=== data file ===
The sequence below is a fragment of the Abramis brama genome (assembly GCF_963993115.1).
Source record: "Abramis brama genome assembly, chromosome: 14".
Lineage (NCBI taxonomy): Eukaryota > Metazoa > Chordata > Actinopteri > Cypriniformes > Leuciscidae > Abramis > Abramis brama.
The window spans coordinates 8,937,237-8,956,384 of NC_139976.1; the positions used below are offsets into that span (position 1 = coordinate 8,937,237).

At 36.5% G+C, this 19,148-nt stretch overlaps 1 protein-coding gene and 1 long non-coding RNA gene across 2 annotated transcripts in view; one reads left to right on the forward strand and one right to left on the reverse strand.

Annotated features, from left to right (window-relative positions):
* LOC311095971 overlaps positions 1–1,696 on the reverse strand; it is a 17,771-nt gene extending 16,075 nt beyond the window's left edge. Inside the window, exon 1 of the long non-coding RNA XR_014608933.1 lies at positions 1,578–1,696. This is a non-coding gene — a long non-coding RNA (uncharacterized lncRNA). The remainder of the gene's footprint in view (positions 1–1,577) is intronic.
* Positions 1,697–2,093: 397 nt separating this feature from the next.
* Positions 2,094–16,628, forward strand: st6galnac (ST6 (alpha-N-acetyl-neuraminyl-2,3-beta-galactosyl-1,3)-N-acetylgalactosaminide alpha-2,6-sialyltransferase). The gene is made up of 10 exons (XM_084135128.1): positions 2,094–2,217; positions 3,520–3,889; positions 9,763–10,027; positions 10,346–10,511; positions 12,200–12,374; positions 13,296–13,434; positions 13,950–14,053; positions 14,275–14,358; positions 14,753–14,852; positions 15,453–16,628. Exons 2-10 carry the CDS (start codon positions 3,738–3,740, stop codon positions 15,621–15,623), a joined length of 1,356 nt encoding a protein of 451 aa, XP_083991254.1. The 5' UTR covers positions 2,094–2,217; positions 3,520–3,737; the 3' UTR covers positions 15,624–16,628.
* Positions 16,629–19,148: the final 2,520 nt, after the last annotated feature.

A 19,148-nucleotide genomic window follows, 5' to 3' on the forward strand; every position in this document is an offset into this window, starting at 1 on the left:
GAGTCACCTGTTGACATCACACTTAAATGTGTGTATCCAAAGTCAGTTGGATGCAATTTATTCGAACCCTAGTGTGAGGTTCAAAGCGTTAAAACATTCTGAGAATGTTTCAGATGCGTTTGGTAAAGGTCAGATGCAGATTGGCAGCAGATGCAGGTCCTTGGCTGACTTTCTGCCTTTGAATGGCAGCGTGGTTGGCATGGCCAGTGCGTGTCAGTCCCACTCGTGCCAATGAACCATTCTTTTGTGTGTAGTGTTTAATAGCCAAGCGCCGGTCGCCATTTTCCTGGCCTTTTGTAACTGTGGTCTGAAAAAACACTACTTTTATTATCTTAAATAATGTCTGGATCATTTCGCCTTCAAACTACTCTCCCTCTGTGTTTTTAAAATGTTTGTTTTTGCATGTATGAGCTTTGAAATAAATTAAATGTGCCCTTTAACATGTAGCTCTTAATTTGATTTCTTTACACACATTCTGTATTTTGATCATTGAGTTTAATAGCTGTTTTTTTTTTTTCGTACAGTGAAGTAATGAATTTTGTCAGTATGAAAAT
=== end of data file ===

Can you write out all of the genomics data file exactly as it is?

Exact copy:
The sequence below is a fragment of the Abramis brama genome (assembly GCF_963993115.1).
Source record: "Abramis brama genome assembly, chromosome: 14".
Lineage (NCBI taxonomy): Eukaryota > Metazoa > Chordata > Actinopteri > Cypriniformes > Leuciscidae > Abramis > Abramis brama.
The window spans coordinates 8,937,237-8,956,384 of NC_139976.1; the positions used below are offsets into that span (position 1 = coordinate 8,937,237).

At 36.5% G+C, this 19,148-nt stretch overlaps 1 protein-coding gene and 1 long non-coding RNA gene across 2 annotated transcripts in view; one reads left to right on the forward strand and one right to left on the reverse strand.

Annotated features, from left to right (window-relative positions):
* LOC311095971 overlaps positions 1–1,696 on the reverse strand; it is a 17,771-nt gene extending 16,075 nt beyond the window's left edge. Inside the window, exon 1 of the long non-coding RNA XR_014608933.1 lies at positions 1,578–1,696. This is a non-coding gene — a long non-coding RNA (uncharacterized lncRNA). The remainder of the gene's footprint in view (positions 1–1,577) is intronic.
* Positions 1,697–2,093: 397 nt separating this feature from the next.
* Positions 2,094–16,628, forward strand: st6galnac (ST6 (alpha-N-acetyl-neuraminyl-2,3-beta-galactosyl-1,3)-N-acetylgalactosaminide alpha-2,6-sialyltransferase). The gene is made up of 10 exons (XM_084135128.1): positions 2,094–2,217; positions 3,520–3,889; positions 9,763–10,027; positions 10,346–10,511; positions 12,200–12,374; positions 13,296–13,434; positions 13,950–14,053; positions 14,275–14,358; positions 14,753–14,852; positions 15,453–16,628. Exons 2-10 carry the CDS (start codon positions 3,738–3,740, stop codon positions 15,621–15,623), a joined length of 1,356 nt encoding a protein of 451 aa, XP_083991254.1. The 5' UTR covers positions 2,094–2,217; positions 3,520–3,737; the 3' UTR covers positions 15,624–16,628.
* Positions 16,629–19,148: the final 2,520 nt, after the last annotated feature.

A 19,148-nucleotide genomic window follows, 5' to 3' on the forward strand; every position in this document is an offset into this window, starting at 1 on the left:
GAGTCACCTGTTGACATCACACTTAAATGTGTGTATCCAAAGTCAGTTGGATGCAATTTATTCGAACCCTAGTGTGAGGTTCAAAGCGTTAAAACATTCTGAGAATGTTTCAGATGCGTTTGGTAAAGGTCAGATGCAGATTGGCAGCAGATGCAGGTCCTTGGCTGACTTTCTGCCTTTGAATGGCAGCGTGGTTGGCATGGCCAGTGCGTGTCAGTCCCACTCGTGCCAATGAACCATTCTTTTGTGTGTAGTGTTTAATAGCCAAGCGCCGGTCGCCATTTTCCTGGCCTTTTGTAACTGTGGTCTGAAAAAACACTACTTTTATTATCTTAAATAATGTCTGGATCATTTCGCCTTCAAACTACTCTCCCTCTGTGTTTTTAAAATGTTTGTTTTTGCATGTATGAGCTTTGAAATAAATTAAATGTGCCCTTTAACATGTAGCTCTTAATTTGATTTCTTTACACACATTCTGTATTTTGATCATTGAGTTTAATAGCTGTTTTTTTTTTTTCGTACAGTGAAGTAATGAATTTTGTCAGTATGAAAAT